05 November 2006

Flick'ring Shadows Softly Come and Go...

"Clanking chains. Clutching hands. Mysterious shadows. Deep groans or sudden cries of horror. Something hidden behind a secret panel. Footsteps overhead --- where there is no living creature. Wailing wind. Shining eyes in the dark. A horrible something that slithers across the floor. A dark hooded figure that rises from an obscure corner. Doors that close unaided. A gray thing that mops and mows in the shadows."

According to a syndicated publicity release for the late 1928 First National title "The Haunted House," a silent photoplay with a synchronized Vitaphone music and sound-effects soundtrack, all of the items quoted in the opening paragraph are "fine ingredients for a mystery film."

Today, we cannot easily determine for ourselves just how effective "The Haunted House" is, for it is yet another lost film of the transitional period between silence and sound. Like most lost films however, it's left traces of itself behind --- mostly print, some compelling static visual images, and... perhaps most revealing of all, it's sound discs.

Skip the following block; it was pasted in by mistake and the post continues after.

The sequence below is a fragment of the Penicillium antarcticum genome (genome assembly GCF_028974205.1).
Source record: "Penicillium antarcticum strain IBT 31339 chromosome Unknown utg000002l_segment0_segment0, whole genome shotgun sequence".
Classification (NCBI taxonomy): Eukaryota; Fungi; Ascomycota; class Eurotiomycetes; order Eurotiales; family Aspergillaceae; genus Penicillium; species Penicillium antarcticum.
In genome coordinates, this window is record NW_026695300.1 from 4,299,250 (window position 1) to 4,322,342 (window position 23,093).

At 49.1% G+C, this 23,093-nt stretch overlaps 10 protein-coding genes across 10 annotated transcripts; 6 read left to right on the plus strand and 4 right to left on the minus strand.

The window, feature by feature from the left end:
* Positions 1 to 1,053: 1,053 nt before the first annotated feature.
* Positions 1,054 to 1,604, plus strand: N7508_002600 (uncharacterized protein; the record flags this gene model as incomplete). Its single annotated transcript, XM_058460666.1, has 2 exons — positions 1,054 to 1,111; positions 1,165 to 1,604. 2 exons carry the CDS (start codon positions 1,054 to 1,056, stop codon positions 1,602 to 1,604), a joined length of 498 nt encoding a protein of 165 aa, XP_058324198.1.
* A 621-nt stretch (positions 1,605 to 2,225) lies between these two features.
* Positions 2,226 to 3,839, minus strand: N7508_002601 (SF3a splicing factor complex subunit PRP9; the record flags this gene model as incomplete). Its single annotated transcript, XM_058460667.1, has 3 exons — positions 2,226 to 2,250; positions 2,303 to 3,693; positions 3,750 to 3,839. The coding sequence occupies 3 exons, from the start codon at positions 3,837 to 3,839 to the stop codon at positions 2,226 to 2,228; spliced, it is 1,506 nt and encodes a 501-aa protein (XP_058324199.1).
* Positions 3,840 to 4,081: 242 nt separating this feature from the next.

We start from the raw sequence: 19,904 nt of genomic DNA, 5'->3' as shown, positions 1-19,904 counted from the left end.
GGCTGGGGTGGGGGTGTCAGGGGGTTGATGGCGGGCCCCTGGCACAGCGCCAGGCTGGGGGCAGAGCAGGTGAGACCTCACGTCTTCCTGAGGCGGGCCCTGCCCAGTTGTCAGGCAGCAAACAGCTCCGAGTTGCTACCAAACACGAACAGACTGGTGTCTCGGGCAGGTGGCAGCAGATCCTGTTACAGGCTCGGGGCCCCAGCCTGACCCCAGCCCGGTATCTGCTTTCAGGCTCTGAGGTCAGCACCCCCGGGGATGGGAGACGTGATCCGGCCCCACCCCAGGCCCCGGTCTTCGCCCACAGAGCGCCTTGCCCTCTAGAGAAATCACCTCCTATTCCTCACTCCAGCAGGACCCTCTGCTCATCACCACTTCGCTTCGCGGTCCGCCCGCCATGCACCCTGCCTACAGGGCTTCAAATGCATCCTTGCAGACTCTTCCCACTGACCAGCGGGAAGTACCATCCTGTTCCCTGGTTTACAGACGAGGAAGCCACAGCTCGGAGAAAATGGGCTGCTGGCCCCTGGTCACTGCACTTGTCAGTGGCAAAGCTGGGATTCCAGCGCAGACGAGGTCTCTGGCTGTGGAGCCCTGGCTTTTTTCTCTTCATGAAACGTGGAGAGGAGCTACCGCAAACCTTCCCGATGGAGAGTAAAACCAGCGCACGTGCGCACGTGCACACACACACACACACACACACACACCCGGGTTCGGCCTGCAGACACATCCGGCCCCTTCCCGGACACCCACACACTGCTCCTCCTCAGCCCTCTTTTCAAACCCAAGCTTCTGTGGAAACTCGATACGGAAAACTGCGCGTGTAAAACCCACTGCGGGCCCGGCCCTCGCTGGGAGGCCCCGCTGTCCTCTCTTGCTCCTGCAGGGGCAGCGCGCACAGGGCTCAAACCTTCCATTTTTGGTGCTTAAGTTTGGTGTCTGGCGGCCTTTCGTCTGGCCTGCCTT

Vitaphone discs, like any phonograph record, would begin to show signs of wear after just a few plays and like their more familiar contemporary 78rpm counterpart, were prone to damage from mishandling, dropped needles, and of course, run-of-the-mill, drop-on-the-floor type of breakage. The main difference between the durability of a 78rpm music disc and its larger, thinner Vitaphone relative was that a skip or damaged groove in one of these discs would not only wreck havoc with synchronization, but that even a moderately worn surface would reproduce as loudly as hissing steam or crackling thunder. With a maximum of twenty plays suggested for optimum results, and duplicate sets of discs readily available to film exchanges and theater owners, the sound discs were --- for all purposes, disposable. It's this fact that has resulted in their high survival rate, especially in comparison to the films they once happily accompanied with a sense of purpose and importance. It's sadly odd, in a way, that all we have left for so many historically notable or at the least, intriguing films is just their disembodied voice --- and in some cases, not even that.

Based upon the three-act stage play by Owen Davis, which ran for 103 performances at New York City's George M. Cohan theater in the waning months of 1924, the 1928 First National film version was directed by Benjamin Christensen, who --- it was announced while "The Haunted House" was in production, was contracted to helm a trio of similar thrillers that would continue with "Seven Footprints to Satan" (filmed and released in 1929) and conclude with "Shh! The Octopus!." (The latter film wouldn't appear on the screen until 1937, with a different director and, by then, a world away from the early sound period.)